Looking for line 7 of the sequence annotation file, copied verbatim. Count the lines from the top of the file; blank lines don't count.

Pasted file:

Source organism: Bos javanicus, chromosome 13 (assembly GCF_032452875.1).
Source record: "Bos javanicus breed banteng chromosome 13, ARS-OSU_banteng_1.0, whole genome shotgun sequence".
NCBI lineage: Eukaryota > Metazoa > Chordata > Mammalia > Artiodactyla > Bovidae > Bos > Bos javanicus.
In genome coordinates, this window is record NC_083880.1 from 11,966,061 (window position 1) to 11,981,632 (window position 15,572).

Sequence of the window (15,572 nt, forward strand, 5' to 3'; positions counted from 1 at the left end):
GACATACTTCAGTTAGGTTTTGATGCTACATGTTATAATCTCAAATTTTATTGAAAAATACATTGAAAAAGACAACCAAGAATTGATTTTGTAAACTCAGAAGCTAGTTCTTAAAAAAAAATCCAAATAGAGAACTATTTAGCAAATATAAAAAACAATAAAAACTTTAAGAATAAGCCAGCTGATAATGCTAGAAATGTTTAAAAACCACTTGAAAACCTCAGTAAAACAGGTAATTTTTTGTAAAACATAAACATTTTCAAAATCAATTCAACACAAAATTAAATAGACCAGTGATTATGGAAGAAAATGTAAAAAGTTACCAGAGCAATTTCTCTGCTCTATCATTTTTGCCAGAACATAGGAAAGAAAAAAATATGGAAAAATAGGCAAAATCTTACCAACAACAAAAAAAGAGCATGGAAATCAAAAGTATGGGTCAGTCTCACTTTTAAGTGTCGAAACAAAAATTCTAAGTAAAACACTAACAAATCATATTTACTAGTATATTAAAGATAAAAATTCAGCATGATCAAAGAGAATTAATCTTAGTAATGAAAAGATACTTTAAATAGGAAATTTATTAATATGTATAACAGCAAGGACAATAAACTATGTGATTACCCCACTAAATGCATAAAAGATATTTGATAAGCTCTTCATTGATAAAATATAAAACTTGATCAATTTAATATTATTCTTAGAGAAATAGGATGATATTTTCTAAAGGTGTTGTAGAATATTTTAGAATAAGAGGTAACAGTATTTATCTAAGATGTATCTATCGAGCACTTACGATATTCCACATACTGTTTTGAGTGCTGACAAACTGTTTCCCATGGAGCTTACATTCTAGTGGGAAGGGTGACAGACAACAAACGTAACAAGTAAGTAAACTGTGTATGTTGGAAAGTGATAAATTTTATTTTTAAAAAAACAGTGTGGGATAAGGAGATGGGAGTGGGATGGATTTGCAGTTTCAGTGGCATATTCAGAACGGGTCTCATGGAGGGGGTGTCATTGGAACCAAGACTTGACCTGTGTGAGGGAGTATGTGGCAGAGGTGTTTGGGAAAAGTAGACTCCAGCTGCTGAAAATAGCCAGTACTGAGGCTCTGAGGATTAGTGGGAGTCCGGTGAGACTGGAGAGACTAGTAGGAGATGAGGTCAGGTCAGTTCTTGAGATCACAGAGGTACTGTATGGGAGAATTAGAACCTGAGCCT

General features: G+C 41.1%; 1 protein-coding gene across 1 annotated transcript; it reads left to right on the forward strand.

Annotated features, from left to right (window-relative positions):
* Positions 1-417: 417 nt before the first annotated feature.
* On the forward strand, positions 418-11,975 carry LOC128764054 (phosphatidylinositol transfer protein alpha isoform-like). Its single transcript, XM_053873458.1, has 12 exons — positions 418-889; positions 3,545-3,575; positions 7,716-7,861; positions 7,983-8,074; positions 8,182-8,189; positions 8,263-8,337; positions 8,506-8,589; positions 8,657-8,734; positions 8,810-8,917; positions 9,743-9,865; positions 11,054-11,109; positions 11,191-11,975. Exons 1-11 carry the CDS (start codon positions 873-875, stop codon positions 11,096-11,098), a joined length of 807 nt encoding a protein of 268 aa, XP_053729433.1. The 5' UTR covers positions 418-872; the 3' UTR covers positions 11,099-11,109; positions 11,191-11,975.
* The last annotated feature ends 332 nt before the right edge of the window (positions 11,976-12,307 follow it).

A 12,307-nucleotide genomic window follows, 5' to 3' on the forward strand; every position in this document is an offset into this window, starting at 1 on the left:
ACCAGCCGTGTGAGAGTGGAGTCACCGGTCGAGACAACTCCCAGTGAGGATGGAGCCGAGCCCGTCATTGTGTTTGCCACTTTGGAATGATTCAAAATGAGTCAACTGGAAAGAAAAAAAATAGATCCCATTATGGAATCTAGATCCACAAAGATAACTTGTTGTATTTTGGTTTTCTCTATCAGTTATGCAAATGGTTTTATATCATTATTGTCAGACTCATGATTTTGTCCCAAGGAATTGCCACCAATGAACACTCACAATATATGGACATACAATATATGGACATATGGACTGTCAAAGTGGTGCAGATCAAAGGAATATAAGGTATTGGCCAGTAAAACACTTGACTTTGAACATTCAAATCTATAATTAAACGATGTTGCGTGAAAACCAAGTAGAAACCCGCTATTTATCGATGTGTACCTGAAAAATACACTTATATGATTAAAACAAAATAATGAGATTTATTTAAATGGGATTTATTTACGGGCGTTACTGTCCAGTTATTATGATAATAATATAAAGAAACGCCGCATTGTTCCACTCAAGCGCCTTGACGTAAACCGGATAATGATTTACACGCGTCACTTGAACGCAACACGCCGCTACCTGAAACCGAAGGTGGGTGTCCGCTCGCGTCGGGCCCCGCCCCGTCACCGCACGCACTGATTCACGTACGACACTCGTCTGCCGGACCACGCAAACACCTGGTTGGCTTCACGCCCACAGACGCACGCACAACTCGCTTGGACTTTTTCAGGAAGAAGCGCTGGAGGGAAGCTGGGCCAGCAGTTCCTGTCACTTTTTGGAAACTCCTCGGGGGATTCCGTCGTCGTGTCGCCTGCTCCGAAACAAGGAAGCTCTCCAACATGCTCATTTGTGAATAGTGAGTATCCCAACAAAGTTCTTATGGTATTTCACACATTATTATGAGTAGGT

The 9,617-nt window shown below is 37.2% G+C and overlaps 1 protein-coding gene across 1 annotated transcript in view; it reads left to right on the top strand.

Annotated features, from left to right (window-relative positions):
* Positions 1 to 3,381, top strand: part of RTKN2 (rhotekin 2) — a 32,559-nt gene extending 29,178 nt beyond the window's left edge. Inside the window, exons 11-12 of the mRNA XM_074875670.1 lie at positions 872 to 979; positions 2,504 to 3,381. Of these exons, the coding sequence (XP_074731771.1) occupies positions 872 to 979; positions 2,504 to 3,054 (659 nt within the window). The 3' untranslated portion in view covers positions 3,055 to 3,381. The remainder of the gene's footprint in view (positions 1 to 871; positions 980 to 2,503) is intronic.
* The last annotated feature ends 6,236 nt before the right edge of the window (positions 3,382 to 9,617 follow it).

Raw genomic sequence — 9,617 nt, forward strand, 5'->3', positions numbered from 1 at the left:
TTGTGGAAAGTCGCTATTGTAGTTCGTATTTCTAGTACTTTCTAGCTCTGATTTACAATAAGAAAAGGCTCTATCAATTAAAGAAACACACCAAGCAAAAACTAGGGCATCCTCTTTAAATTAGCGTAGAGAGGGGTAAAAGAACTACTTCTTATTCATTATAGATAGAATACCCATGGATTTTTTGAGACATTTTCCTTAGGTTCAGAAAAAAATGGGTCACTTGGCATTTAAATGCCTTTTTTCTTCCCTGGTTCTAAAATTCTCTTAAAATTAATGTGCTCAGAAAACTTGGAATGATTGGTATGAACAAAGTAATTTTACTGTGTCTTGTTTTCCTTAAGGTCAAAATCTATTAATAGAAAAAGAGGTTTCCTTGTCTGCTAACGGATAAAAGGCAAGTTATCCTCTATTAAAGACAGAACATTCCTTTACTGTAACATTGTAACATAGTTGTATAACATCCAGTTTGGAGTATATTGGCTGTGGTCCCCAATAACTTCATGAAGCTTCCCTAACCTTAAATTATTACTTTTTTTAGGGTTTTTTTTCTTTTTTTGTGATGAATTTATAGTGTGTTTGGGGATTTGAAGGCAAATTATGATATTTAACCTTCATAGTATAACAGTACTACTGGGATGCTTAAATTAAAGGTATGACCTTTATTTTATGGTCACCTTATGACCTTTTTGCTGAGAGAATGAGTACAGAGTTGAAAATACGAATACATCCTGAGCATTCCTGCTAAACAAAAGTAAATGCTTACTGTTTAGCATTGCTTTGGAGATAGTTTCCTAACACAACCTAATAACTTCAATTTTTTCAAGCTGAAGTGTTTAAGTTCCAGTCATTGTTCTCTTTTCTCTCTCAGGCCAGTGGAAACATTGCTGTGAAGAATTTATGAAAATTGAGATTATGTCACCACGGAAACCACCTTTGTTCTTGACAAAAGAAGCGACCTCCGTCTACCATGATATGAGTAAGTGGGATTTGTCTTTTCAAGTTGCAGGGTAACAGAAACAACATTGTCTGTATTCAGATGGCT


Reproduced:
General features: G+C 41.1%; 1 protein-coding gene across 1 annotated transcript; it reads left to right on the forward strand.